Brenda Rollison began her teaching career when she worked with missionaries in Japan from 1973 to 1975 where she taught English. Eventually Rollison was hired at St. James Preschool where she has worked for the past 31 years. After the many years of teaching and later as the director of the preschool, Rollison will retire on Dec. 30.
Originally from Oregon, Rollison married a Navy service member. When the couple moved to San Diego she started taking college classes, eventually earning her early childhood education teaching credential. While in school, she worked as a cake and candy decorator - hand painting chocolate and making wedding cakes among the many things.
“My father was an artist, my sister is an artist and a nurse. We do it as a stress reliever,” she said. “As a side business, it put me through college and paid for my books.”
As a student teacher she went to different schools in Imperial Beach to do internships. She spent many hours at Harbor View, Bayside and Berry for weeks at a time. Then she realized St. James Preschool was only 4 minutes from her house, so she applied for a position and was hired. Rollison started as a teacher’s assistant working her way up to director of the school, a position she has held for the past 15 years.
Rollison has decided to retire after a career at St. James Preschool. “I want to be healthy, not too old to enjoy life. My older kids have been bugging me to retire and come and visit them,” she explained.
Rollison plans to continue painting during her retirement. She specializes in Native-American art. (She is of Cherokee and Choctaw background.) Yet another of Rollison’s talents is sewing. When one of her daughters was a student at Mar Vista High School and an actress in the drama department, Rollison sewed the costumes for the plays.
Rollison jokes that she’ll miss the kids but not the noise. “I love the laughter, the stories, the family friendships. People from all over the world have come to see me,” she said of her former students. One man, a UPS driver stopped by to say hello to her and remembers how she taught him to read.
“It’s nice to know how he went to high school, college and then became a UPS driver. It’s good to see how his upbringing apply to his education,” she said.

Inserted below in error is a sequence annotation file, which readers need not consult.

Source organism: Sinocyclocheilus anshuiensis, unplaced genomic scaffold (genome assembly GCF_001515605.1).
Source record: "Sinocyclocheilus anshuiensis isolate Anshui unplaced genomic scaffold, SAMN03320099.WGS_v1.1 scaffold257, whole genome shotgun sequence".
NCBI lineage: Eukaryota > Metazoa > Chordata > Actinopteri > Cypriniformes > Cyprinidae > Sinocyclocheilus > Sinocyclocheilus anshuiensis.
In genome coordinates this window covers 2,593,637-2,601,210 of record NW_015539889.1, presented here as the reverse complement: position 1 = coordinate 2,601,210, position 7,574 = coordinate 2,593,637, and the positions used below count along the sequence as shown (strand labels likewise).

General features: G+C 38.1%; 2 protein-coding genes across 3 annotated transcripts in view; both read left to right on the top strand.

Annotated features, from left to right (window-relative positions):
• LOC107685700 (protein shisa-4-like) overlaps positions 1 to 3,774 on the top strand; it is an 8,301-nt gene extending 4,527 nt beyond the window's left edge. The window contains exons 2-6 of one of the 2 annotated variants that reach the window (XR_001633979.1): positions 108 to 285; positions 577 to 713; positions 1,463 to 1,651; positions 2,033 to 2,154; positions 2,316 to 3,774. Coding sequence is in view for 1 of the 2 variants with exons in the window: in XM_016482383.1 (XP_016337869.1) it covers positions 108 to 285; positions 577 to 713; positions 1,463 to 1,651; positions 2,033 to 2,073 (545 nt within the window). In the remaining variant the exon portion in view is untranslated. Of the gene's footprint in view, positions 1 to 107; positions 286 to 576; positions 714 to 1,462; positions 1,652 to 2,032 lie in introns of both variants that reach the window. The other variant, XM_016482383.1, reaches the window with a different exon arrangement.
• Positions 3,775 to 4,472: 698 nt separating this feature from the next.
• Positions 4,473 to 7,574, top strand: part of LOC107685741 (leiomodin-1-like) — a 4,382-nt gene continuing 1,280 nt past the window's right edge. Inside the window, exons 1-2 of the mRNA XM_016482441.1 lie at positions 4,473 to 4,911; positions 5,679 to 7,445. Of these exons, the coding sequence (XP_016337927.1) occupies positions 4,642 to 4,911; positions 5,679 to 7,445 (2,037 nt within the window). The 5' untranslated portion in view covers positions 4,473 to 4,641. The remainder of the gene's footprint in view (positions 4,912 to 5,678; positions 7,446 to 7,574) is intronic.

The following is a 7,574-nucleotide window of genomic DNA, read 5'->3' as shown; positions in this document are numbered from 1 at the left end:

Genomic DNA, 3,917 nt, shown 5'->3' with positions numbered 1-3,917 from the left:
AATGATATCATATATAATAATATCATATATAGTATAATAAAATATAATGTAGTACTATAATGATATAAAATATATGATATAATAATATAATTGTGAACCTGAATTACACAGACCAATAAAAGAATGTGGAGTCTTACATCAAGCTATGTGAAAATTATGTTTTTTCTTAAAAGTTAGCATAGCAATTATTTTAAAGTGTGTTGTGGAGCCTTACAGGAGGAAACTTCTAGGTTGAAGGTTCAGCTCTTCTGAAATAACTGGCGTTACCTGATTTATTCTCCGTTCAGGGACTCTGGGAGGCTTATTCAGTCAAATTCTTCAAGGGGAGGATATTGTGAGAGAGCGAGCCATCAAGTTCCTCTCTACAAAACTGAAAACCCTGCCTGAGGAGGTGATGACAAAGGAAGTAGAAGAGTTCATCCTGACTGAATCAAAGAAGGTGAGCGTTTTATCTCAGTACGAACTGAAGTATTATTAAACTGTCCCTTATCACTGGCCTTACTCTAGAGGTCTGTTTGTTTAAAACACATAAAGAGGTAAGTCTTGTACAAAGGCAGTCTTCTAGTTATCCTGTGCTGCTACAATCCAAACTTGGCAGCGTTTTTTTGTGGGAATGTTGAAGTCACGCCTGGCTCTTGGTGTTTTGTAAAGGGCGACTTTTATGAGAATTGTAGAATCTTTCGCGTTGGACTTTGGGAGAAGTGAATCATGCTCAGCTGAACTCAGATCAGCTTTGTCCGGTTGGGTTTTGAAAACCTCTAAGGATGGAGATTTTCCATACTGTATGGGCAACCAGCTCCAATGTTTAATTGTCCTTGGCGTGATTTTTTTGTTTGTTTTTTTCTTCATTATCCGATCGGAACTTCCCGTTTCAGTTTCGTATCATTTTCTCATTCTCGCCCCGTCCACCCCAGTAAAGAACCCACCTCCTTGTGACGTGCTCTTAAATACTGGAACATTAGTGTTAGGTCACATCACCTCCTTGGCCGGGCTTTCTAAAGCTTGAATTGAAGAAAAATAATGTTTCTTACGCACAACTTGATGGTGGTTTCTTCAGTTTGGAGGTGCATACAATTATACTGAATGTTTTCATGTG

It’s always amazing to Rollison that her students are surprised to see her outside of school. “They think I live here and ask me, ‘Why aren’t you at school?’ If they see me around town they wave and honk from their car,” she said.
Rollison has some funny stories about kids recognizing her and making sure they say hello at places like Disneyland and at the San Diego Zoo - where one student waved and screamed her name from the skyfari aerial tram. She laughs when she recalls her daughter’s comments about her encounters with students. “My daughter said to me, ‘You mean to tell me you can’t go anywhere without being recognized?’”
The many years spent teaching are a blur and she has seen two generations of families attend the preschool. “You know you’ve been here too long when you had them when they were little and now they bring their kids,” she said. “It happens quite a bit.”
Apart from her love of teaching, there is something else that has always defined the type of person Rollison is. She is always keeping an eye and ear out for people who are in need. She regularly collects clothes and shoes and donates them. “I can’t stand seeing a child without food or clothes,” Rollison said.
She grew up very poor in small town in Oregon where everyone helped everybody else if there was a need. Because her husband was career Navy man, in the service for 33 years, she also extended her helping hand to military families in need. Rollison said she has seen a lot of need especially now due to the pandemic when parents have lost their jobs or their hours have been cut. Rolllison recently worked with Cal-American Water, which donated food vouchers from Grocery Outlet. In addition to helping people in her hometown, she also does the same for the needy in Tijuana and sends school supplies to a mission and to the Sycuan preschool on tribal land. Donating is something Rollison does throughout the year not just during the holidays. “If anybody needs assistance I put my feelers out and call people,” she said.
Rollison had six children, three of her own, three stepchildren and also raised three other kids who were on the streets until she came along to help them. She raised them from the time they were in middle school and high school until they went to college.
Rollison said COVID has been hard on her students, who range in age from 2 to 4 years old, to deal with social distancing and in some cases losing grandparents to the virus. “It’s hard. They don’t understand,” she said.
Although she will retire from teaching soon, Rollison plans to continue helping people in need. That’s something she can’t retire from.